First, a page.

Caffeine Finds Itself Back on the World Anti-Doping Agency’s Waiting List

Caffeine lovers, you may want to read on about caffeine’s future with the World Anti-Doping Agency (WADA) prohibited substance list. This isn’t the first time caffeine has found itself in question, or even on the WADA’s list for that matter.

In 2003 caffeine was on the prohibited list, but was taken off to allow athlete’s who enjoy soda and coffee no issues when testing. Will it make it back to the list soon? It’s unlikely, but a possibility as WADA performs more research throughout 2017.

Vladimir Uiba – the Russian Federal Microbiological Agency chief – hinted that caffeine was back on WADA’s waiting list a few days for prohibited substances. Uiba originally dropped this hint to the Russian news outlet TASS.

We could see caffeine make a return to the prohibited list as early as this year. From the original TASS article Uiba suggested, “This substance has not yet been approved for the list of banned substances, but theoretically it can happen this year.

In theory caffeine could find itself back on the in-competition banned substance list as soon as this year. Although, for those who enjoy regular soda, coffee, and other naturally occurring forms of caffeine, then it might not be a worry. An article written by The Washington Post quoted Maggie Durand, a WADA spokewoman saying, “Generally speaking, WADA is extremely careful that normal food consumption does not interfere with anti-doping tests.

The previous caffeine threshold was 12 micrograms per milliliter (no updated threshold has been discussed/released yet), which amounts to around 5-8 cups of coffee consumed within 1-1.5 hours of competition. It’s hard to estimate an athlete’s threshold due to differences in weight, tolerance, digestion rate, and caffeine amounts, but 5-8 cups is generally a good rule of thumb. This would also include stimulants, pre-workouts, and other forms of caffeine that athletes regularly ingest.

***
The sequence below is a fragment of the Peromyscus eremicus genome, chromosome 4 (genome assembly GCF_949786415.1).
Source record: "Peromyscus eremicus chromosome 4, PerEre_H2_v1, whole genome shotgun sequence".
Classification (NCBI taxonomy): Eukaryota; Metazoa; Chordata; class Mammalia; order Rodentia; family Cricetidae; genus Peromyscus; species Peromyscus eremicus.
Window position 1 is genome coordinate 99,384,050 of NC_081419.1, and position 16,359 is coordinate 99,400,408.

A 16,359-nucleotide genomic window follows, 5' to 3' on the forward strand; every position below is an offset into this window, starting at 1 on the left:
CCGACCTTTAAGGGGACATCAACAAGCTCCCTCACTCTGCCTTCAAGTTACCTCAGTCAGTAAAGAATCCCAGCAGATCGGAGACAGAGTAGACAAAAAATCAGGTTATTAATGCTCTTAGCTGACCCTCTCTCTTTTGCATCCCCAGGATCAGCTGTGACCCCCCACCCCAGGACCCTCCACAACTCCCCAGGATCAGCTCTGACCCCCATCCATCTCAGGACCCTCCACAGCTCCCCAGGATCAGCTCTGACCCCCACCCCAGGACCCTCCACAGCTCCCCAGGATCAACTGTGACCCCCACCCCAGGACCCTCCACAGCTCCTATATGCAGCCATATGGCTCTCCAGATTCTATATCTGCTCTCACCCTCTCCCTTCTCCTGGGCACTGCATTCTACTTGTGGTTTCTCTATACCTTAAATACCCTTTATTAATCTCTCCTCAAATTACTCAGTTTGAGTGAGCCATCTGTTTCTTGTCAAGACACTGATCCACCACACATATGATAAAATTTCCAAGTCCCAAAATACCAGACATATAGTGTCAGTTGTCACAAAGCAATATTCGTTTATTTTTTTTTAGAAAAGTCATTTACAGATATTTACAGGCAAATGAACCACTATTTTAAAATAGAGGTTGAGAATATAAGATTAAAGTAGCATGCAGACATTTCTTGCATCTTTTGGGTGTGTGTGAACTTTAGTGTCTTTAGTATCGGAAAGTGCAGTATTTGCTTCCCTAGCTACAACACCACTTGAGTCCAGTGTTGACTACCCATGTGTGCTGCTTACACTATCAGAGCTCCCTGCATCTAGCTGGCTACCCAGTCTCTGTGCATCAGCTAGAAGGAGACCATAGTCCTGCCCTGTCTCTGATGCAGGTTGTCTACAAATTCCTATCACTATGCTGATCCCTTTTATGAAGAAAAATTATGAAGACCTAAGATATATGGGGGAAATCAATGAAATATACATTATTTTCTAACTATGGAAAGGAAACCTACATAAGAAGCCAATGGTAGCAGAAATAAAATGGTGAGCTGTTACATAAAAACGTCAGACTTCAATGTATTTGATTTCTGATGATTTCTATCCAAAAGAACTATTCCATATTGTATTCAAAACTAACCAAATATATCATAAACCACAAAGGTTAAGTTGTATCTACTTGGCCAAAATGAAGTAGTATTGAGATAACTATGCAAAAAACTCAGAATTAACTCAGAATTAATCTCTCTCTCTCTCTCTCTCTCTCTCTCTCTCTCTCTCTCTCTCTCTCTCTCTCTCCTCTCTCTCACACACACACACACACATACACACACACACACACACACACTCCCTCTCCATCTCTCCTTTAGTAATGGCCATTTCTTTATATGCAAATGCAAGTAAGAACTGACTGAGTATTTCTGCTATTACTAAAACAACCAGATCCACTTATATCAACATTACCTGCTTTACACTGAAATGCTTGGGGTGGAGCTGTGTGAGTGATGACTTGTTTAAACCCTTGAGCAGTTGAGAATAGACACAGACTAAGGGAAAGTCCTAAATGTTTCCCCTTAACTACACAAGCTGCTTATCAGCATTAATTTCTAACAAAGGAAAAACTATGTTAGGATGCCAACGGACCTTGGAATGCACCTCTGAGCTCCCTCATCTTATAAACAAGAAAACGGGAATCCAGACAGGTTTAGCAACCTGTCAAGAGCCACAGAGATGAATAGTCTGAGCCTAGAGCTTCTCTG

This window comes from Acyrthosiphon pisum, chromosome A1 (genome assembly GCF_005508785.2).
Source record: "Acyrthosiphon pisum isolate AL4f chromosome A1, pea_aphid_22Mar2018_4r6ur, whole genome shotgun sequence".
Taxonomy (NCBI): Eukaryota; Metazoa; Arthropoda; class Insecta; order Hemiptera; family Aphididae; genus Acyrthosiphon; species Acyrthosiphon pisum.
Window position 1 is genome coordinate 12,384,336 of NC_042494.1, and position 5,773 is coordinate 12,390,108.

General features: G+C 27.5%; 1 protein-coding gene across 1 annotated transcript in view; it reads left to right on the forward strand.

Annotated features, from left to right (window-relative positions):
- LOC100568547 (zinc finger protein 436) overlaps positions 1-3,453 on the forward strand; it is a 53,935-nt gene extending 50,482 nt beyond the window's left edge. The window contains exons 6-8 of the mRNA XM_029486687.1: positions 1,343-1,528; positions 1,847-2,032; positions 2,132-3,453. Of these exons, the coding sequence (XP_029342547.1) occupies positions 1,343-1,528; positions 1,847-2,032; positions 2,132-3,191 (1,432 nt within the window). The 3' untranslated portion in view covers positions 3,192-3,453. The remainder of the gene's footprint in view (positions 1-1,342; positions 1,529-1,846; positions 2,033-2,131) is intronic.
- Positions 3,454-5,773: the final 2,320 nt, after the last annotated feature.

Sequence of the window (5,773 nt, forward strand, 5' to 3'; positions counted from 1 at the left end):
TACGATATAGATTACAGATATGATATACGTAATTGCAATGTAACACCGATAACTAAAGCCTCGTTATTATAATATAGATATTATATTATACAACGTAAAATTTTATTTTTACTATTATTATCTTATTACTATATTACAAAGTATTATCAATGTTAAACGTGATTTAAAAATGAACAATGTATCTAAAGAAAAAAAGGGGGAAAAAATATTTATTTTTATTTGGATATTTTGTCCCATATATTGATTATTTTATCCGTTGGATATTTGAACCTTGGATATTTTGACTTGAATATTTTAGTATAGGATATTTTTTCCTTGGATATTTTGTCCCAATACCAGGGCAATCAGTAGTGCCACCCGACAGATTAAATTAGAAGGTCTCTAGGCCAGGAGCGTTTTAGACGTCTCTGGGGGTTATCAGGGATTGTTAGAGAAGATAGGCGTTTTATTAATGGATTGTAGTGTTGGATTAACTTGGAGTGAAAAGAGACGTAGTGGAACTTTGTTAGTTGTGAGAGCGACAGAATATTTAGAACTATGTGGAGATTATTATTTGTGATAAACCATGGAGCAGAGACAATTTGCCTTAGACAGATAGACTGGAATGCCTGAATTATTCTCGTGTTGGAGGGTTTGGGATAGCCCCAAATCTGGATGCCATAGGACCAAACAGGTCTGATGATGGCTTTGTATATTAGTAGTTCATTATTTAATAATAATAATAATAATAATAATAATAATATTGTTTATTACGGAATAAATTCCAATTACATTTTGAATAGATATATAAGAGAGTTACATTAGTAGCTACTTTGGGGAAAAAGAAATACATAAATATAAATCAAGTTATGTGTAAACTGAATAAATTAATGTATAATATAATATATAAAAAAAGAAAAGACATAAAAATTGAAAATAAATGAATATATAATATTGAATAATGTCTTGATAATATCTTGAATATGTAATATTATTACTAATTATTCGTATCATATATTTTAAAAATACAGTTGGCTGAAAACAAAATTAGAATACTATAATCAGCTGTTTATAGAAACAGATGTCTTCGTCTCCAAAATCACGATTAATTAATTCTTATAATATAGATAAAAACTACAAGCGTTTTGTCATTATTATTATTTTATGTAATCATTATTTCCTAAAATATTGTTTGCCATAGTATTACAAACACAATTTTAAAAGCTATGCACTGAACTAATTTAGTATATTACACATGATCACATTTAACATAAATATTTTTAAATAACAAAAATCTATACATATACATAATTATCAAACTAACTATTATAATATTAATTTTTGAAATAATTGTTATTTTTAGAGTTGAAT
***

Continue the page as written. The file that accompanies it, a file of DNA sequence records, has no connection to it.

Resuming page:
A post shared by tony cline (@tonycline) on

WADA added caffeine to its monitoring list for 2017 so they could study the substance further. If they choose to place caffeine back on the prohibited list, then we’ll see the announcement released in September as WADA puts out their updated list. At that time, sports agencies will have a 3-month clearance to adjust for the newly updated list.

Every year WADA takes a list of possible substances in question for further monitoring to ensure they don’t enhance performance. Their purpose is to create a list that limits performance enhancing substances to ensure the spirit of sport isn’t diminished.

Feature image from @tonycline Instagram page.

Jake Boly

Jake Boly

Jake holds a Master's in Sports Science and a Bachelor's in Exercise Science. Currently, Jake serves as the Fitness and Training Editor at BarBend.

He's a Certified Strength and Conditioning Specialist (CSCS) and has spoken at state conferences on the topics of writing in the fitness industry and building a brand.

As of right now, Jake has published over 1,200 articles related to strength athletes and sports. Articles about powerlifting concepts, advanced strength & conditioning methods, and topics that sit atop a strong science foundation are Jake's bread-and-butter.

On top of his personal writing, Jake edits and plans content for 15 writers and strength coaches who come from every strength sport.

Prior to BarBend, Jake worked for two years as a strength and conditioning coach for hockey and lacrosse players, and a personal trainer the three years before that, and most recently he was the content writer at The Vitamin Shoppe's corporate office.

Jake competes in powerlifting in the 181 lb weight class, and considers himself a professional knee rehabber after tearing his quad squatting in 2017. On the side of writing full time, Jake works as a part-time strength coach and works with clients through his personal business Concrete Athletics in New York City.

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